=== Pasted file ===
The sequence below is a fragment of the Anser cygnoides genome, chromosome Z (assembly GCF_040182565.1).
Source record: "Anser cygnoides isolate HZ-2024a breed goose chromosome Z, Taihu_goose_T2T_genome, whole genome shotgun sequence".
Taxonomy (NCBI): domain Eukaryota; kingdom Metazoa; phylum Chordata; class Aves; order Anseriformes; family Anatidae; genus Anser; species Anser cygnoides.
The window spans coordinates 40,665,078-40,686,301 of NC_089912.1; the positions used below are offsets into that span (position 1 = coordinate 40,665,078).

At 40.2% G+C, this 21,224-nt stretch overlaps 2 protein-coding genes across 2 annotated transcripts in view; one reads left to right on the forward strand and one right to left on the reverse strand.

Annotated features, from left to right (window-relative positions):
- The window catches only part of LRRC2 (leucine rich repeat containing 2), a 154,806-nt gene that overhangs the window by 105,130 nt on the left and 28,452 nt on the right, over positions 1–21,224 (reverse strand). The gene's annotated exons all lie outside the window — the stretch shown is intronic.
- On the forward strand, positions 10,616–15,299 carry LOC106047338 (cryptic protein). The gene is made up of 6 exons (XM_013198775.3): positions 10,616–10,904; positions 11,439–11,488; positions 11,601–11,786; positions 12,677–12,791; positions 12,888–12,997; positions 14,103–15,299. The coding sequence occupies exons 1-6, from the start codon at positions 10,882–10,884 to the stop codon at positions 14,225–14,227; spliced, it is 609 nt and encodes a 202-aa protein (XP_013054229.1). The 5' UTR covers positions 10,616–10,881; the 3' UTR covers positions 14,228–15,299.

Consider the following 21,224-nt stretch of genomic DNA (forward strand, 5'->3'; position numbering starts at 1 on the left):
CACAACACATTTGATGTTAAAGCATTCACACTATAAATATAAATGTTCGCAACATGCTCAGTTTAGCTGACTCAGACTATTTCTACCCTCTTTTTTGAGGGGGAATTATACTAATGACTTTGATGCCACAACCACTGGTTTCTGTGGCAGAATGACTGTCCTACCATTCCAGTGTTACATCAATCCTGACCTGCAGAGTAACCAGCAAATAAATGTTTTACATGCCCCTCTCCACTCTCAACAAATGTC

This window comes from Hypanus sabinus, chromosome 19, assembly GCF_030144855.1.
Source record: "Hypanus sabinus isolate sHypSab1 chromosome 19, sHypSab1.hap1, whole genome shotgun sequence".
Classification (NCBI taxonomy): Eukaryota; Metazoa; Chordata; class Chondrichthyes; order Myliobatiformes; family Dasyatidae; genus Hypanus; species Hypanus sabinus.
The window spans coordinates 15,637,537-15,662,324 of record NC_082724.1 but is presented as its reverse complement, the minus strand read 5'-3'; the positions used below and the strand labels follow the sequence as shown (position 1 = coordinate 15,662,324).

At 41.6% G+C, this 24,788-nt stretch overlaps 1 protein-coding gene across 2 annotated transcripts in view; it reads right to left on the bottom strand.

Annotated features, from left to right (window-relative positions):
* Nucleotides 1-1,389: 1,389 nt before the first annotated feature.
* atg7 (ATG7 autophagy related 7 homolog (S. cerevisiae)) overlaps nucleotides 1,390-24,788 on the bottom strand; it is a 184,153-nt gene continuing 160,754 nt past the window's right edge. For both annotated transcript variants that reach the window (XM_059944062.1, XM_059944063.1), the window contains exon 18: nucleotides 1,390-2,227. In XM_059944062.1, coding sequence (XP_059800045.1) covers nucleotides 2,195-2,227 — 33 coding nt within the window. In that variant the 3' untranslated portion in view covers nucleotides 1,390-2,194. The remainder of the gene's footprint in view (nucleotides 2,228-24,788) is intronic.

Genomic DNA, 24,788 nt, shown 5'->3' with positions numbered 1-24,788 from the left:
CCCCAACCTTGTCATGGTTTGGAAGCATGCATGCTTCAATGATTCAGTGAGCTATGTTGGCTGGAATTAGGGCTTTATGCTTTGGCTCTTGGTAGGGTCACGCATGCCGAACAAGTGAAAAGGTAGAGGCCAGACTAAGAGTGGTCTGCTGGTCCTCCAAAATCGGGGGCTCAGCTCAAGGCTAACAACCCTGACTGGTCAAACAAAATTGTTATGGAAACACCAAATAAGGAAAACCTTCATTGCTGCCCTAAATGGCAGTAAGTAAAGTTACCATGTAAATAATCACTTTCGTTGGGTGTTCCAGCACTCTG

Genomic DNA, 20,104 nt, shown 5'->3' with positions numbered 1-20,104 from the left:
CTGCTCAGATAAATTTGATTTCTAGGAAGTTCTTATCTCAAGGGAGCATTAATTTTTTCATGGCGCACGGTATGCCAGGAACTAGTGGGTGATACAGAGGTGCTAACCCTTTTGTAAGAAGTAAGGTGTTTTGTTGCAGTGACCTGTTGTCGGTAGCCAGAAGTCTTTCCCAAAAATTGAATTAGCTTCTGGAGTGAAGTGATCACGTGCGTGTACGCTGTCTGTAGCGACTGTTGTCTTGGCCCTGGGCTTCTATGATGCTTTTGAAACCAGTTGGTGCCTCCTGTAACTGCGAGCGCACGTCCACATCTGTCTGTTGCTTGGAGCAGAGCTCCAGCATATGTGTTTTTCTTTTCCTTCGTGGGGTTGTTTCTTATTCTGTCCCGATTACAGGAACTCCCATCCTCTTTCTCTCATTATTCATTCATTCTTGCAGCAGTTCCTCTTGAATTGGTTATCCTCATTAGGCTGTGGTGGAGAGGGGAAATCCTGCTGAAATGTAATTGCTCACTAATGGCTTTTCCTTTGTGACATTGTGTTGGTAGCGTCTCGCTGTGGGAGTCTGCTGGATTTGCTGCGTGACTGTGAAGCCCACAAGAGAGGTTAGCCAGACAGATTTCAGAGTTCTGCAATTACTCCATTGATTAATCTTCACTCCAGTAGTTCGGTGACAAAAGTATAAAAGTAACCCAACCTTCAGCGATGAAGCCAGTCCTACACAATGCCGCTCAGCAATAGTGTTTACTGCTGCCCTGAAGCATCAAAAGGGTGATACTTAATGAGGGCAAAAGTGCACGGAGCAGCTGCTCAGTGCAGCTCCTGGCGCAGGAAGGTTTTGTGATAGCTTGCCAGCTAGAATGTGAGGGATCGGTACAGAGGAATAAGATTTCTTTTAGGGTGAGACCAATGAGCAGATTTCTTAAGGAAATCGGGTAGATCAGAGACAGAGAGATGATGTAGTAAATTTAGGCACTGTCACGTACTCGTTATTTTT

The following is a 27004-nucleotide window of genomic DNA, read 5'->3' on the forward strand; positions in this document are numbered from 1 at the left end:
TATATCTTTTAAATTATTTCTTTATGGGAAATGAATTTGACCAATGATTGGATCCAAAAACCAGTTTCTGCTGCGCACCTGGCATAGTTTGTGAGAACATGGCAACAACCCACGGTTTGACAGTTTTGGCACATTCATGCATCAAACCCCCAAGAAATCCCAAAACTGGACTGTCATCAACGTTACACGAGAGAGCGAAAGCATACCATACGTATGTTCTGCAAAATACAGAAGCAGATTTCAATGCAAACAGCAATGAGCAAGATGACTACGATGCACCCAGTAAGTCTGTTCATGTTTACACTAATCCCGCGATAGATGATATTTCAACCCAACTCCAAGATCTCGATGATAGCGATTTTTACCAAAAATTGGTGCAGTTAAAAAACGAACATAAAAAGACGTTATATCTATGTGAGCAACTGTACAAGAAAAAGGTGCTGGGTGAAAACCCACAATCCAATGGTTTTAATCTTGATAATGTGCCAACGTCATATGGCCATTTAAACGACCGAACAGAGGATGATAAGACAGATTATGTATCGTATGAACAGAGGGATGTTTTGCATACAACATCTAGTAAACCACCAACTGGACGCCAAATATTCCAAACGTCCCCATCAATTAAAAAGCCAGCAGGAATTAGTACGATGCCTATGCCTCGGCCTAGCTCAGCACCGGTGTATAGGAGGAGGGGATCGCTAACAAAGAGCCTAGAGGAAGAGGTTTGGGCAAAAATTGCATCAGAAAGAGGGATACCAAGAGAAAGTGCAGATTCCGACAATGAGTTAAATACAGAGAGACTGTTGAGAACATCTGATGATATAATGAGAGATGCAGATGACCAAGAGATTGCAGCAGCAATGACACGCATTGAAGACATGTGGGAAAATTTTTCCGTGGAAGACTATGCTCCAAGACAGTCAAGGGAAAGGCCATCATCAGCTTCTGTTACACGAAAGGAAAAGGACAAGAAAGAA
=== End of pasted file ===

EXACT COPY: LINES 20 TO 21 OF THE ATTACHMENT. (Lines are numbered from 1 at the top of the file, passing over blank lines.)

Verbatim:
CCCCAACCTTGTCATGGTTTGGAAGCATGCATGCTTCAATGATTCAGTGAGCTATGTTGGCTGGAATTAGGGCTTTATGCTTTGGCTCTTGGTAGGGTCACGCATGCCGAACAAGTGAAAAGGTAGAGGCCAGACTAAGAGTGGTCTGCTGGTCCTCCAAAATCGGGGGCTCAGCTCAAGGCTAACAACCCTGACTGGTCAAACAAAATTGTTATGGAAACACCAAATAAGGAAAACCTTCATTGCTGCCCTAAATGGCAGTAAGTAAAGTTACCATGTAAATAATCACTTTCGTTGGGTGTTCCAGCACTCTG

Genomic DNA, 20,104 nt, shown 5'->3' with positions numbered 1-20,104 from the left: